With Title II money on the chopping block under President Trump’s desired budget, national education groups are coming together to make a case for why teachers and administrators need those professional development funds.
Tomorrow, June 14, teachers and administrators are being asked to call, tweet, and write to their senators and representatives as part of a national Title II “day of action.” Organizations, including the American Federation of School Administrators, ASCD, Learning Forward, and the National Association of Elementary School Principals, are leading the charge.
“Our goal is to reach out to as many educators as possible and have them reach back to their members of Congress to let them know how Title II is being used,” said Melinda George, the director of policy for Learning Forward, a nonprofit focused on improving professional learning for educators. “This is the most critical funding there is to support educators to be able to support students.”
While most of the push will happen online, Rep. Tim Ryan (D-Ohio) is holding a hearing tomorrow about teacher health and wellness, and said he plans to bring up Title II in that forum. “These [proposed] cuts go right to the heart of helping our kids learn and be competitive,” Ryan said. “The president campaigned on running the government like a business—well, businesses invest in their people.”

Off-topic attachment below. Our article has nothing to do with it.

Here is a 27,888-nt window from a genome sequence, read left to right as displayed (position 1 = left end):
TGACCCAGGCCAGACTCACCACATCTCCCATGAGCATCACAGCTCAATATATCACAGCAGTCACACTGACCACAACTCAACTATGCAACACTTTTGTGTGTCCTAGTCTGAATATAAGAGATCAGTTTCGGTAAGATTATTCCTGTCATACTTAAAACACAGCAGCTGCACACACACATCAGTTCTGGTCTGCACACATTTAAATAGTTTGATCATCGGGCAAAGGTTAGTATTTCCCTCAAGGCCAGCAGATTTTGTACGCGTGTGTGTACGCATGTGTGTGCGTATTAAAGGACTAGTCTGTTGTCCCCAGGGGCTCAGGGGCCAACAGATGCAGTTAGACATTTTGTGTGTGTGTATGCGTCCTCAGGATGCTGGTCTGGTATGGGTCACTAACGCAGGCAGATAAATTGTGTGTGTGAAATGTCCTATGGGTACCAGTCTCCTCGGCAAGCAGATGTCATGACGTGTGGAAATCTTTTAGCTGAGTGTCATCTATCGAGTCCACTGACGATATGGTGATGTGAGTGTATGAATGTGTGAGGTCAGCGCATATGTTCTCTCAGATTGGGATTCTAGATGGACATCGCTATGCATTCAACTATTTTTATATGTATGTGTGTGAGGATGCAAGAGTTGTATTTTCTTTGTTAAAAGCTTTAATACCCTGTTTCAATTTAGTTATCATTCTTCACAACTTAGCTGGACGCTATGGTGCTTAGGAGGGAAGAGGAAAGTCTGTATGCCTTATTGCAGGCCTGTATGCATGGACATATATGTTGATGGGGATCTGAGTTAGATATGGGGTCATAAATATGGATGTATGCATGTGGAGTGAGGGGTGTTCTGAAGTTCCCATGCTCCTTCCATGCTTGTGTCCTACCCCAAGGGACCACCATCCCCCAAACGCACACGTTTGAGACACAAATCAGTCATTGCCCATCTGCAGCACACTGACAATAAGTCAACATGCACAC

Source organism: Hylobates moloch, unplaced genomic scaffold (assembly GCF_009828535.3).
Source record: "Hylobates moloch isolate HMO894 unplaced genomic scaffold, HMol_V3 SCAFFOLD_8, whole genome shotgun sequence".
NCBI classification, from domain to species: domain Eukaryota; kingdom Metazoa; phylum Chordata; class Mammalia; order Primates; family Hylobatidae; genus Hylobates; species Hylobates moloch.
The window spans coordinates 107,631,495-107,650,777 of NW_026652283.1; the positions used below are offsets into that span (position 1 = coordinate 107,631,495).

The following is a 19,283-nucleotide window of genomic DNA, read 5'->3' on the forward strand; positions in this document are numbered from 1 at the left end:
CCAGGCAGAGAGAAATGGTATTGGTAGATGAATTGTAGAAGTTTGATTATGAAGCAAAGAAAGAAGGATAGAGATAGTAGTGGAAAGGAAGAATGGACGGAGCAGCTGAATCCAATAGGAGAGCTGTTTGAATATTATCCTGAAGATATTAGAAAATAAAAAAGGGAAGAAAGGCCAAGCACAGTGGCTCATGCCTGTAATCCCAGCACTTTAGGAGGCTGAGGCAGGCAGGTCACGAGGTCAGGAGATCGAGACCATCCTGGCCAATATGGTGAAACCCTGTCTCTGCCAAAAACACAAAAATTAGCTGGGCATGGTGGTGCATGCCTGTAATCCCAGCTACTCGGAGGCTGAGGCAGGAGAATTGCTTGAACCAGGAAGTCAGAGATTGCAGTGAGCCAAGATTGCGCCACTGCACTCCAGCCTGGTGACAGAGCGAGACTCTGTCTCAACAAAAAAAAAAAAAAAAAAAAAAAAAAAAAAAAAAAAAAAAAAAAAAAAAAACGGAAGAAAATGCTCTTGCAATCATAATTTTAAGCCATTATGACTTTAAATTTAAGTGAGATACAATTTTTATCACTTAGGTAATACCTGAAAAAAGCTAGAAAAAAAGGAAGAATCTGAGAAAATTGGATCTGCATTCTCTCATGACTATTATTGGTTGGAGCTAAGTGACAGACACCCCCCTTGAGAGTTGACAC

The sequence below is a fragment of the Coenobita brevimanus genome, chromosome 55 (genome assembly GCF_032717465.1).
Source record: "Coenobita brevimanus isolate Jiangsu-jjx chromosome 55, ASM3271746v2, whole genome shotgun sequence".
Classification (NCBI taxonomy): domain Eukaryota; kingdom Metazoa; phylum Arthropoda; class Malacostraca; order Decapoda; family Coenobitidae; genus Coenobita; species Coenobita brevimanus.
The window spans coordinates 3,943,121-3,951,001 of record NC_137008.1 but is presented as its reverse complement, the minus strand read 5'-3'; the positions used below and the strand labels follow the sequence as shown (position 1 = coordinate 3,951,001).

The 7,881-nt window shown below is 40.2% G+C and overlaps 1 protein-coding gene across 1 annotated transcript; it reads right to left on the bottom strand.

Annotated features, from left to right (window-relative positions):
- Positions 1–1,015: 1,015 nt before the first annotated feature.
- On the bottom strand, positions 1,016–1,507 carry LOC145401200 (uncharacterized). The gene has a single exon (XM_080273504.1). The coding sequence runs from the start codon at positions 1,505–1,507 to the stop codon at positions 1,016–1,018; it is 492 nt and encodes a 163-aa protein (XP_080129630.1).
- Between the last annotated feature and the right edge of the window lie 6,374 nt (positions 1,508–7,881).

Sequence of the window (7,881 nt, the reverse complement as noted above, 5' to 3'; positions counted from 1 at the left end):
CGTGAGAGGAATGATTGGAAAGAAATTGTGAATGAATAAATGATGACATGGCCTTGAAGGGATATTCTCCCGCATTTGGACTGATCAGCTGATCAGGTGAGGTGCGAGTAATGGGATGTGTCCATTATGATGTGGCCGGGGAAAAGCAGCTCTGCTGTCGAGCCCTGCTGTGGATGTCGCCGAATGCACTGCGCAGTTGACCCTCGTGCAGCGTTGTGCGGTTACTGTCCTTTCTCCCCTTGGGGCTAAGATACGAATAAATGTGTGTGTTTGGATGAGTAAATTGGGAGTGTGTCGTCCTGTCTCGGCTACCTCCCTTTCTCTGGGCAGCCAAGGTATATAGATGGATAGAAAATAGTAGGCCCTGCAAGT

The federal government puts more than $2 billion annually into efforts to improve teacher quality and professional development. States and districts have a lot of leeway in how they use Title II-A funds, including for revising certification and tenure, helping teachers understand academic standards, supporting programs to recruit and retain teachers, and even for class-size reduction. The new federal law, the Every Student Succeeds Act, maintains Title II as a formula fund.
The Trump Administration argues that Title II is ineffective. The funds are “poorly targeted and spread thinly across thousands of districts with scant evidence of impact,” White House budget documents say. In fact, plenty of research has shown that professional development doesn’t necessarily translate to improve student outcomes. But proponents of continuous learning say the programs should be fixed, not scrapped.
As my colleague Alyson Klein wrote in April, “The proposed cut is the largest—and arguably, the most consequential—the new president pitched for the U.S. Department of Education in his fiscal 2018 budget request.” That budget would affect the 2018-19 school year.
- Educators Oppose Trump Plan to Scrap Teacher-Support Program
- What Would Trump’s Proposed Cut to Teacher Funding Mean for Schools?
- ESSA’s Teacher-Quality Grant: Everything You Need to Know
For more news and information on the teaching profession:
And sign up here to get alerts in your email inbox when stories are published on Teacher Beat.
A version of this news article first appeared in the Teacher Beat blog.